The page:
The common colloquialism for the well-known stoner holiday of April 20 is to “light one up.” But if you’re not interested in smoking, the second most popular way to celebrate is eating some edibles infused with tetrahydrocannabinol, or THC.
I’m not speaking anecdotally. According to Louisville-based analytics firm BDSA, inhalable forms of cannabis such as flower and vaporizers accounted for 81% of dispensary sales (by dollar) in Colorado between February 2021 and February 2022, followed by edibles at 17% or about $380 million worth of purchases.
While smokeable forms of cannabis are expected to remain the top sales driver, Jessica Lukas, BDSA’s chief commercial officer, said the firm is forecasting the U.S. edibles sector to grow to $5 billion by 2026, as new states legalize marijuana.
In Colorado, edibles sales are expected to remain steady over the same time period, growing by 1% to 2%, but it’s the diversification of products and reasons to use them that’s evolving the category. For example, cannabinoids beyond THC and cannabidiol (CBD) are popping up more frequently on edibles labels.
“THC is always going to be the primary, always … . But continuing to think about the different cannabinoids as recipes to create the functional experiences that consumers are looking for, it’s going to continue to get more and more targeted,” Lukas said, referring to new products designed to aid sleep and fitness.
In short, buying edibles no longer means a one-size-fits-all experience. Here are the up-and-coming trends and products you can use to custom your high.
The cannabis plant boasts dozens of cannabinoids that scientists are only beginning to research and understand. CBD has become ubiquitous in marijuana and wellness products to the point that it’s practically a household name.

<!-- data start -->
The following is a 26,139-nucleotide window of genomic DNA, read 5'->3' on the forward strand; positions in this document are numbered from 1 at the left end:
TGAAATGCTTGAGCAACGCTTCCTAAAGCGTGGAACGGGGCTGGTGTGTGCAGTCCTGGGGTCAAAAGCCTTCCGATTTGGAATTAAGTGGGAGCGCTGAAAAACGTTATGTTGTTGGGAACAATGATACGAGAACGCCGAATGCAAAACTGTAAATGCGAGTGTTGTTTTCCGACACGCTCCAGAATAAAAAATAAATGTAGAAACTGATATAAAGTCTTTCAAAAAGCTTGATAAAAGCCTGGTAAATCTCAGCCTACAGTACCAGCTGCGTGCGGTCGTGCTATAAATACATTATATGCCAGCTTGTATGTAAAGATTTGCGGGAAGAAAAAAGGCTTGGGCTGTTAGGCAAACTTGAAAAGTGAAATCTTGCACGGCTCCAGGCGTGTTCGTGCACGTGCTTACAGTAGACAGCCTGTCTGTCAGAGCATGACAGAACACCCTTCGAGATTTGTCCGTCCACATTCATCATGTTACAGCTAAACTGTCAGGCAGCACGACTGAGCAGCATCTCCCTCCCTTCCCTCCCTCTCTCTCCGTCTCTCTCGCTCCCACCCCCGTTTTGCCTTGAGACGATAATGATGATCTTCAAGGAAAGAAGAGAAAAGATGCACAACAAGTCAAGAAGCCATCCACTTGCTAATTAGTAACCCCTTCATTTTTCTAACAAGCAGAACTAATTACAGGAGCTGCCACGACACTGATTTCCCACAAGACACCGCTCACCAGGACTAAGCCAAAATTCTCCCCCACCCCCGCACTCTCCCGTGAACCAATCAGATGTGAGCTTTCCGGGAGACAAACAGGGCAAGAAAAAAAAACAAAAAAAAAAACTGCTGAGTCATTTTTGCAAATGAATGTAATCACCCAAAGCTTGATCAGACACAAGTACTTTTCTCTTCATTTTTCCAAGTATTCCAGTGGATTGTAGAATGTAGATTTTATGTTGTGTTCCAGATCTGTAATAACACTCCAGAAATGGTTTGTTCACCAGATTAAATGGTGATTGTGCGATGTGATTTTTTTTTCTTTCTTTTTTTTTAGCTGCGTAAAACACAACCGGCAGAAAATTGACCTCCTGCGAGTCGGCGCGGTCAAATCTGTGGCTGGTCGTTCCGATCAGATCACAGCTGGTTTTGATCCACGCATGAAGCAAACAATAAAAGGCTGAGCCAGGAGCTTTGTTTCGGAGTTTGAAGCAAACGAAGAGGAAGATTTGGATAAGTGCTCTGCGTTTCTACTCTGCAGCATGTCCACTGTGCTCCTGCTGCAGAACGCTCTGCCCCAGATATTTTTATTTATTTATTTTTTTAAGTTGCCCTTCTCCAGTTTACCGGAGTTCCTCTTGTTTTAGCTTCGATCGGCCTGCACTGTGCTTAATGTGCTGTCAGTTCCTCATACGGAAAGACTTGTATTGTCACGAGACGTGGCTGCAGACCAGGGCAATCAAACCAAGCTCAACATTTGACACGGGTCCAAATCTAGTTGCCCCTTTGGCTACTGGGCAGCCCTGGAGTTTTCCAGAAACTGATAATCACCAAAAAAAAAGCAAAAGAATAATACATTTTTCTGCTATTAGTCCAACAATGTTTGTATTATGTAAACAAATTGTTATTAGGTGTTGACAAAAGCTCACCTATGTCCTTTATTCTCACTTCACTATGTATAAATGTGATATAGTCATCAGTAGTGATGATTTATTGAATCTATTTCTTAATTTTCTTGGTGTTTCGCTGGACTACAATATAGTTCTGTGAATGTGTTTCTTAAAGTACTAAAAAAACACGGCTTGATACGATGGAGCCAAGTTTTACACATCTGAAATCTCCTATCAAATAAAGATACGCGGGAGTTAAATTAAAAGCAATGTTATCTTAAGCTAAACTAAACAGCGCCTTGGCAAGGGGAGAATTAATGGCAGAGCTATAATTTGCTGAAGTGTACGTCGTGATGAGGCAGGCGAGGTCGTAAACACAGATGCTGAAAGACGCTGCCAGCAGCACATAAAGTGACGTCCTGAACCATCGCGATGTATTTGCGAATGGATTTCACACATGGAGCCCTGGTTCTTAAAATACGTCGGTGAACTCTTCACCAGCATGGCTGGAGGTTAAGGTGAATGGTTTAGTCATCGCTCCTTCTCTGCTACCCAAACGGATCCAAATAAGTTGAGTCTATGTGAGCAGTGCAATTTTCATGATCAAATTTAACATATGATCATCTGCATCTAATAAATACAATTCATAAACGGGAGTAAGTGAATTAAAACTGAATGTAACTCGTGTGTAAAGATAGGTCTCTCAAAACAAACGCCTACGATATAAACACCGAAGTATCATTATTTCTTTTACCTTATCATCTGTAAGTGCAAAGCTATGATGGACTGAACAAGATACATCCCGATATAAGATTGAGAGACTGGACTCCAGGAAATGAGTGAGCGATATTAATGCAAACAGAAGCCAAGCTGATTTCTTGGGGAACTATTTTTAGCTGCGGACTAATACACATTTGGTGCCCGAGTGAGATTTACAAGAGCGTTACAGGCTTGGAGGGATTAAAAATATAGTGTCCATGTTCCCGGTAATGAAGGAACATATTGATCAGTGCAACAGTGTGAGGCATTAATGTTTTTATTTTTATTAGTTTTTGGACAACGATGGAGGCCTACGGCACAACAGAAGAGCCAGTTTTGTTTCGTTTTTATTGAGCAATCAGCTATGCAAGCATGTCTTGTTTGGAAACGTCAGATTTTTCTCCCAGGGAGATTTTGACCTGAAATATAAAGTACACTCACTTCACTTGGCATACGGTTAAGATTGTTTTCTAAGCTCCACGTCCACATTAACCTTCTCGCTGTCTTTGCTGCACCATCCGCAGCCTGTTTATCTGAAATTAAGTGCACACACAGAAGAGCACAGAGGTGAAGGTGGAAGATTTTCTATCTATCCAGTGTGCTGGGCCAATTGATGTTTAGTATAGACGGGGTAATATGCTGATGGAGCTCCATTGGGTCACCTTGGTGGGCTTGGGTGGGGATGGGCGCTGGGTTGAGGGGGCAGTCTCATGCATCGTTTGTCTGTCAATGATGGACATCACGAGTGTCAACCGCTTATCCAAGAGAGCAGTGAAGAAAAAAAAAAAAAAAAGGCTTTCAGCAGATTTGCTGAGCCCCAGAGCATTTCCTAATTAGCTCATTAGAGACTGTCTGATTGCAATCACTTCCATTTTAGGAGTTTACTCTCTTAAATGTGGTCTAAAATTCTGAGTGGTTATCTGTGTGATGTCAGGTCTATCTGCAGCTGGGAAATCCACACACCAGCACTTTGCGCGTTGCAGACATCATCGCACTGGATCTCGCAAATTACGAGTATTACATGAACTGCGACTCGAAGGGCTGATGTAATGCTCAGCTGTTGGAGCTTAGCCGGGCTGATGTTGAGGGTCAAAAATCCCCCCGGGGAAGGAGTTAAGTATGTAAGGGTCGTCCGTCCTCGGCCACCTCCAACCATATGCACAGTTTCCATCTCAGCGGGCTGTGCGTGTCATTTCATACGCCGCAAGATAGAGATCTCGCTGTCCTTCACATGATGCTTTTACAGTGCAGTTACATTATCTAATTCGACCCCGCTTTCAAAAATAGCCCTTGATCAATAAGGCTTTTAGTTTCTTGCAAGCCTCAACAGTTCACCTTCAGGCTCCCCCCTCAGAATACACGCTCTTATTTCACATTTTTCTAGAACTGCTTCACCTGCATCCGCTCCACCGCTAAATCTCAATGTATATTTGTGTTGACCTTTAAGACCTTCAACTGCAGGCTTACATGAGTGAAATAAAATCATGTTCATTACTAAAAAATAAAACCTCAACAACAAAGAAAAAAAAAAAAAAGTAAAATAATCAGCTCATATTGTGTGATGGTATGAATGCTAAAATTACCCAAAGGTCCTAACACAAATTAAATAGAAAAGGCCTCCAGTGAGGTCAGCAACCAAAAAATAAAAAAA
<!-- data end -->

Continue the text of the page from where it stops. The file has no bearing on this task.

Edibles manufacturers are now introducing “minor” or “secondary” cannabinoids like cannabigerol (CBG) and cannabinol (CBN) to differentiate their products.
Oregon brand Wyld, which expanded to Colorado in 2020, began incorporating CBN into edibles for people who take edibles in the evening to help them sleep. The company sells hemp-derived gummies with CBD, CBG and CBN that do not offer a high, as well as elderberry gummies that each have 10 milligrams of THC and 5 milligrams CBN. The latter is among the company’s most popular in Colorado, said Ben Gaines, Wyld’s director of marketing.
“CBN is commonly associated with being sedate or getting a great night’s rest,” said Gaines. “We don’t speak for consumers, we make no medical claims … but it’s very, very clear (anecdotally) that consumers are finding that THC plus CBN is helping them with getting a good night’s rest.”
Wyld’s pear-flavored, CBG-infused gummies are also gaining traction here, Gaines said, offering consumers “more of a booster” with effects similar to CBD.
CBN and CBG are the buzziest minor cannabinoids right now, Gaines said, but the company plans to keep an eye on others and their use as cases become widely understood.
“Realistically, sometimes a cannabinoid is out there and able to be isolated, but it’s not commercially viable at our scale,” he said. “Wyld will continue to monitor and develop new cannabis experiences as they become available.”
Eating edibles provides an inherently different experience than smoking cannabis because they are absorbed through digestion. Typically, that means it takes longer for the effects to kick in.
The folks at Colorado-based Wana Brands, however, are using new technology so their edibles have a rapid onset. According to Joe Hodas, chief marketing officer, the manufacturer’s line of Quick gummies is infused in a way that tricks the body into absorbing the THC into the bloodstream like it would water, so consumers feel the effects in about 15 minutes.